As we go back to school there will be many things we need to discuss and get used to with our students. However, conversations and work around equity and anti-black racism can not be ignored or 'put on the back burner'. Please find some guiding criteria that will help us find resources to do Anti-Black Racism work with our students that will help us move beyond inclusion and diversity initiatives, which are important but only starting points in this conversation.
This criteria was put together when I was a teacher-librarian at a school in Downtown Toronto. We were working collaboratively with various school and community stakeholders to create a relevant, responsive and contextual Anti-Black Racism booklist for our school community. As we were researching and gathering resources, my Principal suggested that I write down some criteria/frameworks for the ways in which we were choosing books.
The school library was working to support educators and the school community to have these conversations with students in age appropriate ways. We believed that picture books and our intentional choices in this matter would be tangible steps to bring our commitment to anti-black racism into practice in a contextual, responsive and relevant way in our school community.
When I started making the Anti-Black Racism Booklist for my school community, one of the first things I did was to situate myself in the work so that I could position myself. My hope was to strive to be an ally with the Black community. I was learning about my privileges and was learning that although I faced oppression in my own ways because of my identities, I did not have the lived experiences of experiencing anti-black racism because I am not Black. I could only speak to this subject through my role as striving to be ally.
In order to do this work, we first had to see and think about the types of books we already had in our library space. We wanted to differentiate between diversity and inclusion because we recognized those were starting points in this conversation and commitment.
We decided to make a checklist or a type of list to differentiate between what we meant. We created a booklist that we felt was relevant and responsive to our school community and context. Our goal was to center black characters in dynamic and diverse ways through universal experiences (friendship, teamwork, school etc). We wanted to move away from only stories of slavery, victimhood and poverty associated stereotypically with the Black community because those often represent the community as a monolithic and reinforce a 'single story'. We wanted to center stories that restored the humanity and dignity of the Black community by celebrating and showing the brilliance. In choosing to focus on stories that center black characters in age appropriate ‘everyday ways’ for our students, we could begin to engage in anti-black racism by normalizing and centering diverse black lived experiences.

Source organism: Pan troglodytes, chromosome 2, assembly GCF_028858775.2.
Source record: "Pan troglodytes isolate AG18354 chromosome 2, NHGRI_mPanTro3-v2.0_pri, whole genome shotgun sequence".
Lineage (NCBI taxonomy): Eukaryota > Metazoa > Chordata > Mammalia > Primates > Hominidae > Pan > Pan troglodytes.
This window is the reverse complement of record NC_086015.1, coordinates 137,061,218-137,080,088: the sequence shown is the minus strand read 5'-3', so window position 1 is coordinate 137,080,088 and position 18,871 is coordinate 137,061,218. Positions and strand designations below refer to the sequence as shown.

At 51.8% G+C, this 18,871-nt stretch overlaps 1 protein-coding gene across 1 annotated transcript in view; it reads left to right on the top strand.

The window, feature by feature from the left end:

Listed below is some of the criteria we used to differentiate between the two types of books to do our work. Books that can be categorized as 'inclusive books' are important but this work required a close focus on 'anti-black racism' books.
Show diverse people through pictures and words
Often promote messages that ‘we are all the same’ and do not go into detail or depth about identity in this case racial identity
Do not show experiences with intersectional identities, if identity comes up it is very surface level and tokenistic (maybe just an image of racial diversity in illustrations)
May directly or indirectly reinforce messages of ‘color blindness’ like ‘‘I don't see colour’, ‘let's not focus on colour’ which move us away from the issue of seeing colour and one’s racial identity
May only focus on ‘single’ story of black community (slavery, civil rights, Underground Railroad, victimhood, poverty, sad story, popular role models)
May show a holiday and a celebration story only
Can be an additive approach
Anti-Black Racism Books:
Help students see people have different identities (race, gender, class, religion etc)
Help students name and see ‘race’ either directly or indirectly
In some way may help students see the different fair/unfair experiences connected to one’s identity and their experiences in the world
Center Black authors and illustrators
Celebate and show black characters in diverse universal experiences and settings which ‘normalize’’ experiences
Disrupts and moves away from 'single story' narratives associated with the Black community (slavery, civil rights, victimhood, poverty, sad story)
These were some of the books we used to do our work which was relevant and responsive for our school and context.